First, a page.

more stars than in the heavens

not in our stars, but in ourselves

The cat and the canary: Hannibal, “Dolce”


What kind of animal are you willing to eat?  We are, in the Western world at least, a deeply carnophallagocentric society.  We eat meat at every meal.  We eat muscles and organs.  We stuff different kinds of animals’ body parts into each other, and then into our mouths.  And yet, there are some animals and parts we consider inedible: oh, no, I’d never eat offal; I can’t eat pork because it’s against my religion; no one should ever eat dog meat; etc., etc., etc.  Voracious as we are, we consider certain animals unseemly to eat.  It’s some sort of cognitive dissonance – why, if we’re so desperate to eat flesh all the time, do we bother pretending that some are more acceptable than others – but it’s not one that Hannibal Lecter experiences.  He prefers quality over quantity, and will harvest and prepare any meat he likes.

In “Dolce,” Hannibal and Bedelia have a languorous conversation about her leaving him, and her awareness that he was intending to eat her.  She says she’s leaving because she knows she’s not yet suitable for his “particular tastes” – and he admits that he’s been “savoring” her.  Ethics become aesthetics.  That really is the key to Dr. Lecter – and it’s one we haven’t really been given before, at least not in any of the novels or films that I know.  This is the first time, to my knowledge, that we’re really invited to try to understand why Hannibal does what he does, and thinks how he thinks.  Sure, Hannibal Rising paints it as a reaction against being made to eat his sister by Nazis (or something), but why that reaction?  How?  This show revolutionizes the way we see Lecter: we see that his old habit, of eating the rude (ethics), has grown stale for him; now he wants to savor his prey, and he wants his prey to be people he loves (aesthetics).  His earlier murders this season – even though he was targeting “free range rude” – were cries for help, plaintive calls for the object of his fantasies to come to him.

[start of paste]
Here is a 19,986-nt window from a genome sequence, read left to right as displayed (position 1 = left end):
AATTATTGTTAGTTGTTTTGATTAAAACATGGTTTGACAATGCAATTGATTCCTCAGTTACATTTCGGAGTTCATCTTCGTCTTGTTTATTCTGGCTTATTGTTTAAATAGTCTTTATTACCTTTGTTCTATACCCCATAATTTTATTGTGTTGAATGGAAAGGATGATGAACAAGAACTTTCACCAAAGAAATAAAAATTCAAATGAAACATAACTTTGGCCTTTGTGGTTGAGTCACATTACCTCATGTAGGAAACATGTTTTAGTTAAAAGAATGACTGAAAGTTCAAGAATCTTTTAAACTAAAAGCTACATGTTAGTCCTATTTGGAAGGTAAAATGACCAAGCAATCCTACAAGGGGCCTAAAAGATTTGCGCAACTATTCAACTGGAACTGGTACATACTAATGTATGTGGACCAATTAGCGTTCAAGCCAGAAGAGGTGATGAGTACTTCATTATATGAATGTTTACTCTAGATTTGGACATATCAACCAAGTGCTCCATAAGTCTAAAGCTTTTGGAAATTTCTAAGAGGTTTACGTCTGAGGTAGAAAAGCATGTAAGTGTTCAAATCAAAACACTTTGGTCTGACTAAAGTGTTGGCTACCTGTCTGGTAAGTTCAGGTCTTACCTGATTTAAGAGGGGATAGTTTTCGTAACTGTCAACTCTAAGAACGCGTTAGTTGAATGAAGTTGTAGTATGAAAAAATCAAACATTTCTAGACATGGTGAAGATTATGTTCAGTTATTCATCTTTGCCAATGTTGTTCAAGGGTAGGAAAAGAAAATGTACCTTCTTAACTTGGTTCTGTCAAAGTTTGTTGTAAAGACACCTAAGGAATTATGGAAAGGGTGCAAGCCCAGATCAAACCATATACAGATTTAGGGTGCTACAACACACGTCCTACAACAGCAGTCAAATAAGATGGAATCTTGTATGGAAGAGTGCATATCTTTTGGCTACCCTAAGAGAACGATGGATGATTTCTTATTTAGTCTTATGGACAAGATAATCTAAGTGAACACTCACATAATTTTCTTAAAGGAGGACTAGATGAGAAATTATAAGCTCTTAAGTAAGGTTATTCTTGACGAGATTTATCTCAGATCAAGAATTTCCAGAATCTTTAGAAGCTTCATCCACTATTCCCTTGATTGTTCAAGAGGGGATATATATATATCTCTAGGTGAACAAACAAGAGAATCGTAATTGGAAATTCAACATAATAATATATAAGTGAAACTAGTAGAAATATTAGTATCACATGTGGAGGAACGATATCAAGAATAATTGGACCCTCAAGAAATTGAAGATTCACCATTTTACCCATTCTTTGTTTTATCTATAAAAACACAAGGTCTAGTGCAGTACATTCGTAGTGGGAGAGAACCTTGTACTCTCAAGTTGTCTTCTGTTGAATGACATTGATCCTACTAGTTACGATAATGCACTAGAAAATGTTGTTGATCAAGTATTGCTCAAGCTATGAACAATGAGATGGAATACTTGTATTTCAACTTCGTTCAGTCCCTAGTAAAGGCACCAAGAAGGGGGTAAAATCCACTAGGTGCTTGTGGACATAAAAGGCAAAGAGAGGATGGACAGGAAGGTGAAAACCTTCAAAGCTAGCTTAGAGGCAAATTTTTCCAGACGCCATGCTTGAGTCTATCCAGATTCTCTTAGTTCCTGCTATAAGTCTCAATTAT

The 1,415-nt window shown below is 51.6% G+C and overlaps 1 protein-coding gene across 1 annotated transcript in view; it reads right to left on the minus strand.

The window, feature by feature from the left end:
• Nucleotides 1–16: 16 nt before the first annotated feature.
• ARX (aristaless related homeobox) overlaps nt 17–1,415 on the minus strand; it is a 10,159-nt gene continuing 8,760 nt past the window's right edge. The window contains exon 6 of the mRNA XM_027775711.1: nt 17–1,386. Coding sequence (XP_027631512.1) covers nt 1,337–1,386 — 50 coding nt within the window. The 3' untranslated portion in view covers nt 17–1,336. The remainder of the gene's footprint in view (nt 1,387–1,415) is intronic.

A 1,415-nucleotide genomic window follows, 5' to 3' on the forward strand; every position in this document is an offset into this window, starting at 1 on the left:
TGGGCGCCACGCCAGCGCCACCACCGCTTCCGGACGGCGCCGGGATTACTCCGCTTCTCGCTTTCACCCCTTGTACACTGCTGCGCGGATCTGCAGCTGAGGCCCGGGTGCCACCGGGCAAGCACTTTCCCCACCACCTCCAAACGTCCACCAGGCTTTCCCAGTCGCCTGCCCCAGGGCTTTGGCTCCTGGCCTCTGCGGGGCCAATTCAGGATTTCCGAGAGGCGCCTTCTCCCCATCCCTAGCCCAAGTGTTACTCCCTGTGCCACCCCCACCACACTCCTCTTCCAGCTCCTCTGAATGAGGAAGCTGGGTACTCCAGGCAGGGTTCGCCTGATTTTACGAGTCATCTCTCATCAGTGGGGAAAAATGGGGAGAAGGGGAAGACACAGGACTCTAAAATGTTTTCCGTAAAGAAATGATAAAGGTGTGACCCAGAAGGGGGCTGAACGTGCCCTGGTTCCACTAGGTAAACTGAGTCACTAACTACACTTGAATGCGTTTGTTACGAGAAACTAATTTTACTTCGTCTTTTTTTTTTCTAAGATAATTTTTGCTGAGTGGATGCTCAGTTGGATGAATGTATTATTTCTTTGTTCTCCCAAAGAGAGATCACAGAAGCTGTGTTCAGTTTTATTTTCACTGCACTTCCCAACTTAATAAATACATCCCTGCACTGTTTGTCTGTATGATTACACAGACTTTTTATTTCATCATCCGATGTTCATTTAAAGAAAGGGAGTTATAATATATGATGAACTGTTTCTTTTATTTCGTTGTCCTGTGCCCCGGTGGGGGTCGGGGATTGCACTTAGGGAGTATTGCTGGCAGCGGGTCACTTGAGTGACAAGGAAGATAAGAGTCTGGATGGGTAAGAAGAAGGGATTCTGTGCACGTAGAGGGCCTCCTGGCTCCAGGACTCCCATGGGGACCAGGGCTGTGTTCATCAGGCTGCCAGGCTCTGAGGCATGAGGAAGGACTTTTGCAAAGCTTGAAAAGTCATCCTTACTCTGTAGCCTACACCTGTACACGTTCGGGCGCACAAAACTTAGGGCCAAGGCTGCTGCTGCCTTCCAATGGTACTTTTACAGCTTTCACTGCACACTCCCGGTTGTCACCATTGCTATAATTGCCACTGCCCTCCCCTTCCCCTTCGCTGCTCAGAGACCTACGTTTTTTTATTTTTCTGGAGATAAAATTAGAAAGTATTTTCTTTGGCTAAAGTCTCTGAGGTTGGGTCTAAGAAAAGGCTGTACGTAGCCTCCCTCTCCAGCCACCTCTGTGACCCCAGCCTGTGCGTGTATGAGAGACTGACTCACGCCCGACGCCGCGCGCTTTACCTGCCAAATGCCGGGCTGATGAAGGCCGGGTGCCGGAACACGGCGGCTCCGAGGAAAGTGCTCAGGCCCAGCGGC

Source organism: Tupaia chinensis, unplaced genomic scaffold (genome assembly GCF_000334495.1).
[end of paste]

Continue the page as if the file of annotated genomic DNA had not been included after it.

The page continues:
And Will Graham does indeed come.  In a scene that would have felt right at home in Brief Encounter or some other romantic tragedy, Will finds Hannibal at the Uffizi, seated in front of Botticelli’s Primavera, “sketching Hannibal fanart” as the Entertainment Weekly recap puts it.  Hannibal tells his beautiful little Graham cracker, “If I saw you every day forever, Will, I would remember this time.” Will seems happy to see Hannibal, too, but he came to Florence to kill his friend – not for a tryst in a museum.  Eros and Thanatos are constant companions on this show; sex and death are always intertwined.  Hannibal’s love for Will is so immense that it literally has to be all-consuming: by the episode’s penultimate scene, he’s preparing to cut open Will’s skull and eat his brain (plus who knows what else).  Will’s need to kill Hannibal is co-mingled with a yearning so powerful that Jack Crawford worries it will prevent him from dispatching of his almost-lover.  It is a powerful thing to feel understood and wanted by someone as peculiar (to put it mildly) as either Will or Hannibal.